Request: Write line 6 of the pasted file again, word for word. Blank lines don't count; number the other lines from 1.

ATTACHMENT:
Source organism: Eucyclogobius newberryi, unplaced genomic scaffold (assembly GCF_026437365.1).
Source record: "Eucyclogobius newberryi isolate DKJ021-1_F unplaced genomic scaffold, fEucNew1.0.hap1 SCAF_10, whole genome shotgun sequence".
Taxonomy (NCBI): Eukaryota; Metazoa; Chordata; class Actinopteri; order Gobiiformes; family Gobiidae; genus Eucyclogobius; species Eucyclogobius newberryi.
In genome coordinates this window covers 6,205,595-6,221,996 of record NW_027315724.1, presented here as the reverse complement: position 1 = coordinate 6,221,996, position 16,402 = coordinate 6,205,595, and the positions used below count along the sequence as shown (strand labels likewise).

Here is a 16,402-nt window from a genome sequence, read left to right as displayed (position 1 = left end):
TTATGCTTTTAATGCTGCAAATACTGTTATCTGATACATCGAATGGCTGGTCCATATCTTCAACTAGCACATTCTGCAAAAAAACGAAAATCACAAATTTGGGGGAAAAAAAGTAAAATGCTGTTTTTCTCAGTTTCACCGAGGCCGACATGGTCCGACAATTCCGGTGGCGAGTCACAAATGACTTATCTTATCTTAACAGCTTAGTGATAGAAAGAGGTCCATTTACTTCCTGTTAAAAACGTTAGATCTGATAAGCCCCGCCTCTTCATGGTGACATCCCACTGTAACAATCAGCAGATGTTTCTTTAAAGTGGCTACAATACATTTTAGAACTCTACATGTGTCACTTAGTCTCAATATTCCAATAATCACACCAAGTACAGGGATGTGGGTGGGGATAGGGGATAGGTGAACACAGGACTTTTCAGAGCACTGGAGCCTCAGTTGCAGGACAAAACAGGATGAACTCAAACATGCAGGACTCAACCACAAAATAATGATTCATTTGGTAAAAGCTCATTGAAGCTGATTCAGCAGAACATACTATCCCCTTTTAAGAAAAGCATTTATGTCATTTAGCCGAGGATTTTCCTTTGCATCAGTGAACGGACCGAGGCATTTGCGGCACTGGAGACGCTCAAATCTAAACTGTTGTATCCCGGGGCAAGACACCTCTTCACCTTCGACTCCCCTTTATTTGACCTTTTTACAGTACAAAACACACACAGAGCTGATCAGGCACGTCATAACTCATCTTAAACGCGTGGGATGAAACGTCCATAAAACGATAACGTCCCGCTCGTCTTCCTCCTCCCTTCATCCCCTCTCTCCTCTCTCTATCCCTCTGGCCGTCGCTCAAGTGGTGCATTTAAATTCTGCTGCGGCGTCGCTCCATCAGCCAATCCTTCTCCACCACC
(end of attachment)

TTATGCTTTTAATGCTGCAAATACTGTTATCTGATACATCGAATGGCTGGTCCATATCTTCAACTAGCACATTCTGCAAAAAAACGAAAATCACAAATTTGGGGGAAAAAAAGTAAAATGCTGTTTTTCTCAGTTTCACCGAGGCCGACATGGTCCGACAATTCCGGTGGCGAGTCACAAATGACTTATCTTATCTTAACAGCTTAGTGATAGAAAGAGGTCCATTTACTTCCTGTTAAAAACGTTAGATCTGATAAGCCCCGCCTCTTCATGGTGACATCCCACTGTAACAATCAGCAGATGTTTCTTTAAAGTGGCTACAATACATTTTAGAACTCTACATGTGTCACTTAGTCTCAATATTCCAATAATCACACCAAGTACAGGGATGTGGGTGGGGATAGGGGATAGGTGAACACAGGACTTTTCAGAGCACTGGAGCCTCAGTTGCAGGACAAAACAGGATGAACTCAAACATGCAGGACTCAACCACAAAATAATGATTCATTTGGTAAAAGCTCATTGAAGCTGATTCAGCAGAACATACTATCCCCTTTTAAGAAAAGCATTTATGTCATTTAGCCGAGGATTTTCCTTTGCATCAGTGAACGGACCGAGGCATTTGCGGCACTGGAGACGCTCAAATCTAAACTGTTGTATCCCGGGGCAAGACACCTCTTCACCTTCGACTCCCCTTTATTTGACCTTTTTACAGTACAAAACACACACAGAGCTGATCAGGCACGTCATAACTCATCTTAAACGCGTGGGATGAAACGTCCATAAAACGATAACGTCCCGCTCGTCTTCCTCCTCCCTTCATCCCCTCTCTCCTCTCTCTATCCCTCTGGCCGTCGCTCAAGTGGTGCATTTAAATTCTGCTGCGGCGTCGCTCCATCAGCCAATCCTTCTCCACCACC